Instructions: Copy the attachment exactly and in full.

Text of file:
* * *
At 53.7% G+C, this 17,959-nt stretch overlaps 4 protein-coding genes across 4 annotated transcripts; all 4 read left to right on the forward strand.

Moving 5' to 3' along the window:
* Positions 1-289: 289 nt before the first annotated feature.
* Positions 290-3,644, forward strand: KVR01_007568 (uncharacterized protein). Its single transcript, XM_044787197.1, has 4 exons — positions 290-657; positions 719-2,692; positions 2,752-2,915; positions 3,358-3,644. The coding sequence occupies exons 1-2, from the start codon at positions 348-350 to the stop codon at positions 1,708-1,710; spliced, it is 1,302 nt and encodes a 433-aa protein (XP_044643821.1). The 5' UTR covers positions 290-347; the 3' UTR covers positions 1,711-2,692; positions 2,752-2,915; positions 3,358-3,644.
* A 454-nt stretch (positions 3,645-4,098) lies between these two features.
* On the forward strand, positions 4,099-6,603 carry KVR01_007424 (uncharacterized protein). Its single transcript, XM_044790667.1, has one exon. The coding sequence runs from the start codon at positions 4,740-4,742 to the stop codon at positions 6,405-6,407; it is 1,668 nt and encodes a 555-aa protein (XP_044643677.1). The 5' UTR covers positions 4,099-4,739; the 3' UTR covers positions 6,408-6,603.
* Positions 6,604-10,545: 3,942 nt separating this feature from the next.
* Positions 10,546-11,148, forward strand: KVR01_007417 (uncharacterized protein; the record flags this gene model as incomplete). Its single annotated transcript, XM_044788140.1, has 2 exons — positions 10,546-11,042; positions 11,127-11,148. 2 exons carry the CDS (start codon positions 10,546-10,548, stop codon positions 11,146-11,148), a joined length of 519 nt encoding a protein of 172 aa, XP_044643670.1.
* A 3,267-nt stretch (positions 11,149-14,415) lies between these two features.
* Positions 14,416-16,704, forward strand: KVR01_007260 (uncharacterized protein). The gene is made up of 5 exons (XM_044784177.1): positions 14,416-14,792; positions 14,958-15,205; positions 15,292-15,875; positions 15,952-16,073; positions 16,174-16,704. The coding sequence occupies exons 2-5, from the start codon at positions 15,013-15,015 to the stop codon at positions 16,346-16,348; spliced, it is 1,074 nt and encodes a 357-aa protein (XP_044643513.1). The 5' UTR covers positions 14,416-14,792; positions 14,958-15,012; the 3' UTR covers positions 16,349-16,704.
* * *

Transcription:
At 53.7% G+C, this 17,959-nt stretch overlaps 4 protein-coding genes across 4 annotated transcripts; all 4 read left to right on the forward strand.

Moving 5' to 3' along the window:
* Positions 1-289: 289 nt before the first annotated feature.
* Positions 290-3,644, forward strand: KVR01_007568 (uncharacterized protein). Its single transcript, XM_044787197.1, has 4 exons — positions 290-657; positions 719-2,692; positions 2,752-2,915; positions 3,358-3,644. The coding sequence occupies exons 1-2, from the start codon at positions 348-350 to the stop codon at positions 1,708-1,710; spliced, it is 1,302 nt and encodes a 433-aa protein (XP_044643821.1). The 5' UTR covers positions 290-347; the 3' UTR covers positions 1,711-2,692; positions 2,752-2,915; positions 3,358-3,644.
* A 454-nt stretch (positions 3,645-4,098) lies between these two features.
* On the forward strand, positions 4,099-6,603 carry KVR01_007424 (uncharacterized protein). Its single transcript, XM_044790667.1, has one exon. The coding sequence runs from the start codon at positions 4,740-4,742 to the stop codon at positions 6,405-6,407; it is 1,668 nt and encodes a 555-aa protein (XP_044643677.1). The 5' UTR covers positions 4,099-4,739; the 3' UTR covers positions 6,408-6,603.
* Positions 6,604-10,545: 3,942 nt separating this feature from the next.
* Positions 10,546-11,148, forward strand: KVR01_007417 (uncharacterized protein; the record flags this gene model as incomplete). Its single annotated transcript, XM_044788140.1, has 2 exons — positions 10,546-11,042; positions 11,127-11,148. 2 exons carry the CDS (start codon positions 10,546-10,548, stop codon positions 11,146-11,148), a joined length of 519 nt encoding a protein of 172 aa, XP_044643670.1.
* A 3,267-nt stretch (positions 11,149-14,415) lies between these two features.
* Positions 14,416-16,704, forward strand: KVR01_007260 (uncharacterized protein). The gene is made up of 5 exons (XM_044784177.1): positions 14,416-14,792; positions 14,958-15,205; positions 15,292-15,875; positions 15,952-16,073; positions 16,174-16,704. The coding sequence occupies exons 2-5, from the start codon at positions 15,013-15,015 to the stop codon at positions 16,346-16,348; spliced, it is 1,074 nt and encodes a 357-aa protein (XP_044643513.1). The 5' UTR covers positions 14,416-14,792; positions 14,958-15,012; the 3' UTR covers positions 16,349-16,704.